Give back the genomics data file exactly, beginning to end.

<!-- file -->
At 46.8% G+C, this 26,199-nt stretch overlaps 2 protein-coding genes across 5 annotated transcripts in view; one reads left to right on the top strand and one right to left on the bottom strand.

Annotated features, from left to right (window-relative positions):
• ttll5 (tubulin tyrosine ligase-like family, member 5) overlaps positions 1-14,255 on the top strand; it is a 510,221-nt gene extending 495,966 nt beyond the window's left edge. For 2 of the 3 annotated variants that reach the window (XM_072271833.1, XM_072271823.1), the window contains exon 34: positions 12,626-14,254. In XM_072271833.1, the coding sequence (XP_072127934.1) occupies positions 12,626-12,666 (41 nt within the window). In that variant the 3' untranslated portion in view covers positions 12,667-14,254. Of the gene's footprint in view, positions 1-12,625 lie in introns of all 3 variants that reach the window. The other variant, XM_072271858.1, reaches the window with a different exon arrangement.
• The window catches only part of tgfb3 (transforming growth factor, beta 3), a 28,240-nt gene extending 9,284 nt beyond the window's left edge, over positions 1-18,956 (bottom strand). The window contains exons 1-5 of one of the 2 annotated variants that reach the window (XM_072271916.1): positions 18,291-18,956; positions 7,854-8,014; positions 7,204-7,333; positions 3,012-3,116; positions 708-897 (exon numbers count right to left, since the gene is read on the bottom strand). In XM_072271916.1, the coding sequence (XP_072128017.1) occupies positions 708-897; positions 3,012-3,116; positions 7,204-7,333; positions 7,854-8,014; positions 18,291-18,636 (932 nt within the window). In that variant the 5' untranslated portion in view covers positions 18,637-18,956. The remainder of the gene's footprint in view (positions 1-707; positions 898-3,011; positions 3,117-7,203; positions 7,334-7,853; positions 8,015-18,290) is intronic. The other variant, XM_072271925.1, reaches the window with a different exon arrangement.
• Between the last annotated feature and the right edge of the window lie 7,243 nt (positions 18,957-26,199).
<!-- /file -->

At 46.8% G+C, this 26,199-nt stretch overlaps 2 protein-coding genes across 5 annotated transcripts in view; one reads left to right on the top strand and one right to left on the bottom strand.

Annotated features, from left to right (window-relative positions):
• ttll5 (tubulin tyrosine ligase-like family, member 5) overlaps positions 1-14,255 on the top strand; it is a 510,221-nt gene extending 495,966 nt beyond the window's left edge. For 2 of the 3 annotated variants that reach the window (XM_072271833.1, XM_072271823.1), the window contains exon 34: positions 12,626-14,254. In XM_072271833.1, the coding sequence (XP_072127934.1) occupies positions 12,626-12,666 (41 nt within the window). In that variant the 3' untranslated portion in view covers positions 12,667-14,254. Of the gene's footprint in view, positions 1-12,625 lie in introns of all 3 variants that reach the window. The other variant, XM_072271858.1, reaches the window with a different exon arrangement.
• The window catches only part of tgfb3 (transforming growth factor, beta 3), a 28,240-nt gene extending 9,284 nt beyond the window's left edge, over positions 1-18,956 (bottom strand). The window contains exons 1-5 of one of the 2 annotated variants that reach the window (XM_072271916.1): positions 18,291-18,956; positions 7,854-8,014; positions 7,204-7,333; positions 3,012-3,116; positions 708-897 (exon numbers count right to left, since the gene is read on the bottom strand). In XM_072271916.1, the coding sequence (XP_072128017.1) occupies positions 708-897; positions 3,012-3,116; positions 7,204-7,333; positions 7,854-8,014; positions 18,291-18,636 (932 nt within the window). In that variant the 5' untranslated portion in view covers positions 18,637-18,956. The remainder of the gene's footprint in view (positions 1-707; positions 898-3,011; positions 3,117-7,203; positions 7,334-7,853; positions 8,015-18,290) is intronic. The other variant, XM_072271925.1, reaches the window with a different exon arrangement.
• Between the last annotated feature and the right edge of the window lie 7,243 nt (positions 18,957-26,199).